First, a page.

With groundwork laid in Northeastern Pennsylvania, locally created app Tunefly is ready to spread its wings and visit other parts of the United States.

The social media music-sharing platform, designed to bridge the gap between user-friendly streaming services and artist-friendly sharing platforms, will take a 10-city Tunefly Tour across the country March 25 through April 8, and the Tunefly team is excited to share its 3.0 version.

Created by Samuel O’Connell, of Dallas, and Matt Simoncavage, of Nanticoke, Tunefly was launched in May of 2016. The app allows professional musicians, hobbyists and music lovers to interact on a platform that offers users a chance to record and share music, search according to their tastes and follow each other.

Tunefly Chief Financial Officer Lyz Klein said the social media aspect of Tunefly makes it unique in online music sharing.

“There are the Spotifys and Pandoras, which are the streaming platforms that do a really good job of helping listeners, but the musicians on there are all top 40 or people with record labels or affiliates,” Klein said. “And there are the platforms for artists to get themselves out there like Bandcamp and ReverbNation, but nothing brings the two together.”

O’Connell, Tunefly’s CEO, said the app has reached a plateau where there aren’t enough artists using the platform to attract more listeners and there isn’t a large enough listener base to attract more artists.

“We’ve been incubating here in NEPA,” O’Connell said. “We often say … that pretty much anybody from NEPA who is going to be on the app as far as bands (is) on there now. We’re ready to grow beyond the area.”

The 3.0 version of the app, submitted to app stores for approval on Jan. 28, has significant updates, O’Connell said.

Simoncavage created the first version of the app and continues to build it as Tunefly’s chief technology officer.

The latest version has a recorder for Android devices, which Simoncavage said is an improvement over 2.0 on which only iPhones had the ability to record a song and upload it directly to the app.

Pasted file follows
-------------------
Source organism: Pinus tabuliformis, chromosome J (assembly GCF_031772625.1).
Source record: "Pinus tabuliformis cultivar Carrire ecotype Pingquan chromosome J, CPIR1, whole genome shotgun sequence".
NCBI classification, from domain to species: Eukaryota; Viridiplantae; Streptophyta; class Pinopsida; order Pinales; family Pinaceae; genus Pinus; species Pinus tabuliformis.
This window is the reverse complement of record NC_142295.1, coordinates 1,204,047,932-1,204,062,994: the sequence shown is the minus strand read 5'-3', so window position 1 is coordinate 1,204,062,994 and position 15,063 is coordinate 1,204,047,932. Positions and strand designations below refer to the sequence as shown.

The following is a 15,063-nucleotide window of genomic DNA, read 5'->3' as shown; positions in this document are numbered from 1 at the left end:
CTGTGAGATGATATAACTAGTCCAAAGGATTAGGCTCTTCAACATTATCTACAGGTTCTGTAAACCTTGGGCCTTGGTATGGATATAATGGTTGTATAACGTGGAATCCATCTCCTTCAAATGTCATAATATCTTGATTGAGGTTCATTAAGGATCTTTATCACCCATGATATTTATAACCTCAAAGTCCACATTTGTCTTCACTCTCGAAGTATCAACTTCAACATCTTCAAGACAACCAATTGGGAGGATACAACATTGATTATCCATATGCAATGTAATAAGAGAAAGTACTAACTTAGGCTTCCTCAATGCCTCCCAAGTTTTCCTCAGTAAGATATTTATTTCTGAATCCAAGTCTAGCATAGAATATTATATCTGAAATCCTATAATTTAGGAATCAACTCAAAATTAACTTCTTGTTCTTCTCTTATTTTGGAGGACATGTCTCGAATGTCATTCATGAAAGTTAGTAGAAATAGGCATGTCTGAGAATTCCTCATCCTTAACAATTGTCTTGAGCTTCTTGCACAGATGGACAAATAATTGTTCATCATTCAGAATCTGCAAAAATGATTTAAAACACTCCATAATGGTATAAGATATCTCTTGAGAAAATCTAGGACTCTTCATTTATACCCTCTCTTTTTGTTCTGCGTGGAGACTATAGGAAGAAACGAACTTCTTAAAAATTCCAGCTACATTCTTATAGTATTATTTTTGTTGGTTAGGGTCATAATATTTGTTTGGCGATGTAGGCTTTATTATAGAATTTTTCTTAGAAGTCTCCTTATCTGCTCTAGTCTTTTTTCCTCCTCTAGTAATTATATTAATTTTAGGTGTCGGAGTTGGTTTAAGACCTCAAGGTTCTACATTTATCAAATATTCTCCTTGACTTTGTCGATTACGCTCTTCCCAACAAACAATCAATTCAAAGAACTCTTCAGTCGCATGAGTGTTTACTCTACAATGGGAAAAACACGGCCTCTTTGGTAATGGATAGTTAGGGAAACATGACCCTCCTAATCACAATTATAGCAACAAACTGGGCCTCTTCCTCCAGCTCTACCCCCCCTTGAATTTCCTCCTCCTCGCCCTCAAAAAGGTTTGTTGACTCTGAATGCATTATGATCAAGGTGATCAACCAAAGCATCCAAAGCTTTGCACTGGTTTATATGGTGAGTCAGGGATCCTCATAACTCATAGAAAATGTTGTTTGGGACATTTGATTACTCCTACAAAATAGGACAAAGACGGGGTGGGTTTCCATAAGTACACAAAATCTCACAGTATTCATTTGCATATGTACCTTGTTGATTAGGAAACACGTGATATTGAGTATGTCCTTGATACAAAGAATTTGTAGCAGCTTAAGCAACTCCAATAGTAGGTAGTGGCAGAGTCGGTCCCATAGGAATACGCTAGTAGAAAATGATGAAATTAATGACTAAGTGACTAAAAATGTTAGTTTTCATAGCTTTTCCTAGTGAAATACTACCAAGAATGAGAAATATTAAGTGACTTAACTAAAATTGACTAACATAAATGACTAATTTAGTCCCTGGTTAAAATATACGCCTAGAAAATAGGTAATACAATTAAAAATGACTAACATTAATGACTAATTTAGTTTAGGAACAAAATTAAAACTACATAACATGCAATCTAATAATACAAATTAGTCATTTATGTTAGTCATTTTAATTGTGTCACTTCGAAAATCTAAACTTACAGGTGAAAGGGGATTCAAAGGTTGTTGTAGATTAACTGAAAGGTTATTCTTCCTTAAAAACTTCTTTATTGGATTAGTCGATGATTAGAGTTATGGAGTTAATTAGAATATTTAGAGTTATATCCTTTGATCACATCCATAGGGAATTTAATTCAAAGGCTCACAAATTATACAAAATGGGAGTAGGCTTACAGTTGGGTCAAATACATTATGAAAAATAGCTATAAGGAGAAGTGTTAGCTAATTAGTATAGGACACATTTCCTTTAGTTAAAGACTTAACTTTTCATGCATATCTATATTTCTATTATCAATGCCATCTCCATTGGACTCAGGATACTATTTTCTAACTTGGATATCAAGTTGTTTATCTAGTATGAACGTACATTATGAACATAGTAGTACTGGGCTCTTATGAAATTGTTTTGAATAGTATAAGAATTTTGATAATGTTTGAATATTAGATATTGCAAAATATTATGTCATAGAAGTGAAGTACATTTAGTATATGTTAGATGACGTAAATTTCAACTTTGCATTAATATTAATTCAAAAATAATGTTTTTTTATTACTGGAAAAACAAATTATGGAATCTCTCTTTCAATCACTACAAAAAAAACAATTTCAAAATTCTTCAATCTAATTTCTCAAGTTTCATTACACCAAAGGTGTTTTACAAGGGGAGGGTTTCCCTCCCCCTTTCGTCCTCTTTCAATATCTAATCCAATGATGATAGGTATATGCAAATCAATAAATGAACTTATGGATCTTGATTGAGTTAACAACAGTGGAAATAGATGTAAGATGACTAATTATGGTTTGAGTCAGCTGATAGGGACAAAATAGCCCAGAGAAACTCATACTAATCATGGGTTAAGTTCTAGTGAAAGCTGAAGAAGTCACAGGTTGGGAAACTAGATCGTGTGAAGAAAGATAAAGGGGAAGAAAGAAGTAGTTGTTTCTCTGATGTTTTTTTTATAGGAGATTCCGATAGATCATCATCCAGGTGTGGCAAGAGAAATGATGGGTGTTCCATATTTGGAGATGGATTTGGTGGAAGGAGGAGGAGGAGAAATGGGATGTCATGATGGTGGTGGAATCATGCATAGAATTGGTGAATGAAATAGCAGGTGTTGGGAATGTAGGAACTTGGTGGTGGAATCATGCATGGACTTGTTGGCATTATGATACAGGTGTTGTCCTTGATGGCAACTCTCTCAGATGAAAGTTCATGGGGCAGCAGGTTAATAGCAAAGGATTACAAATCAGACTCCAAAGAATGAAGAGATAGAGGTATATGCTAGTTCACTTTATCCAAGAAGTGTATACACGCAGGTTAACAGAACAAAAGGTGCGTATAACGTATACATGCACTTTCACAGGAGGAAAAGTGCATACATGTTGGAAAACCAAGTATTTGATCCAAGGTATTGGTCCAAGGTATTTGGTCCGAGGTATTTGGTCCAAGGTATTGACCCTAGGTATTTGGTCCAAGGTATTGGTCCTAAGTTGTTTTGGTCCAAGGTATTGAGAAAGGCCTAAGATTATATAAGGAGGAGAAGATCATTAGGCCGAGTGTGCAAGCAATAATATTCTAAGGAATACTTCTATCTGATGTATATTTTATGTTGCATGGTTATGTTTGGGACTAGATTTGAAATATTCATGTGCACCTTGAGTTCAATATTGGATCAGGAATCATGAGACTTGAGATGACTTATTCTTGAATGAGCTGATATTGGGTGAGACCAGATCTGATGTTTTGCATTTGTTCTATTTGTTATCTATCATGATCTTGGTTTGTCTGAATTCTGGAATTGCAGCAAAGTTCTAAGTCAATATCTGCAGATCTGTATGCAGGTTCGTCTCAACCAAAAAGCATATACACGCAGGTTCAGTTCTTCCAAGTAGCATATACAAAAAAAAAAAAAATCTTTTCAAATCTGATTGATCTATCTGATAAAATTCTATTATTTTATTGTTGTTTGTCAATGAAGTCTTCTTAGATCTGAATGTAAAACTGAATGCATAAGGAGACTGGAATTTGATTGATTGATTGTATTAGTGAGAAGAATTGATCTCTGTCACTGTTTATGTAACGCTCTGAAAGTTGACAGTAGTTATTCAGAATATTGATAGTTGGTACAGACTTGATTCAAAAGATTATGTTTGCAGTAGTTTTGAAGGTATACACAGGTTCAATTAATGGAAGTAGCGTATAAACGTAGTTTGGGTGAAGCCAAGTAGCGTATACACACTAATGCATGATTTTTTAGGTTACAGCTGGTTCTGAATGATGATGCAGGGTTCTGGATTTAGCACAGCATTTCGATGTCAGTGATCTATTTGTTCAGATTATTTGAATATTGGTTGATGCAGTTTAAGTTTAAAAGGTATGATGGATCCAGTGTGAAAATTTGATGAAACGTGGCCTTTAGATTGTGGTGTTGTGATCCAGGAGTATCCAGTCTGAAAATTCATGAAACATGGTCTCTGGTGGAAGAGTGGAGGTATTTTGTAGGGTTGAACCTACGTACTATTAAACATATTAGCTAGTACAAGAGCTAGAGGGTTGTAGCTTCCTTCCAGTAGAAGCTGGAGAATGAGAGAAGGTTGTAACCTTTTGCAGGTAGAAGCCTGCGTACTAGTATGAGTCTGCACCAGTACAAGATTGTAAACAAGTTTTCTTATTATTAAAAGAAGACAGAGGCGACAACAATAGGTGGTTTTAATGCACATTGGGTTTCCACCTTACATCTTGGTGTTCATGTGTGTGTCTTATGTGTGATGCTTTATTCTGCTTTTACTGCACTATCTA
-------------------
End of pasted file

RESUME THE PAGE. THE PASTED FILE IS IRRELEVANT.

Director of sales, Charlie Lukasavage said having Simoncavage to preside over development allows for tailoring Tunefly according to customer feedback.

“Having Matt in house here … makes it very easy for us to be nimble and natural with updates and tinkering with the app based on time and user interactions, finding out what people need and what they want,” Lukasavage said.

The Tunefly Tour, which starts in Philadelphia and stops in several cities throughout the south before reaching Los Angeles, Calif. and returning through northern cities on the way back to Wilkes-Barre, will be in collaboration with Wilkes-Barre musician Jordan Ramirez and his Going Up? Records label.

Ramirez has already partnered with the Tunefly team to build a recording studio in Kingston to complement its headquarters in the Twin Stacks Center in Dallas.

Jordan’s “coming on the road with us, and we’ll be recording local artists from each state,” O’Connell said.

Ramirez, who utilizes a wealth of talent to create his own original music while also fronting local rock band Half Dollar and recording fellow area musicians, said he’s inspired by the effort of the Tunefly team.

“The (folks) at Tunefly are so genuinely invested in original music and the creative process,” Ramirez said. “I started the label on my own, but without Sam’s help and initiative, it wouldn’t be growing the way that it is. Shining some light on this area’s music scene is the primary motivator for our efforts.”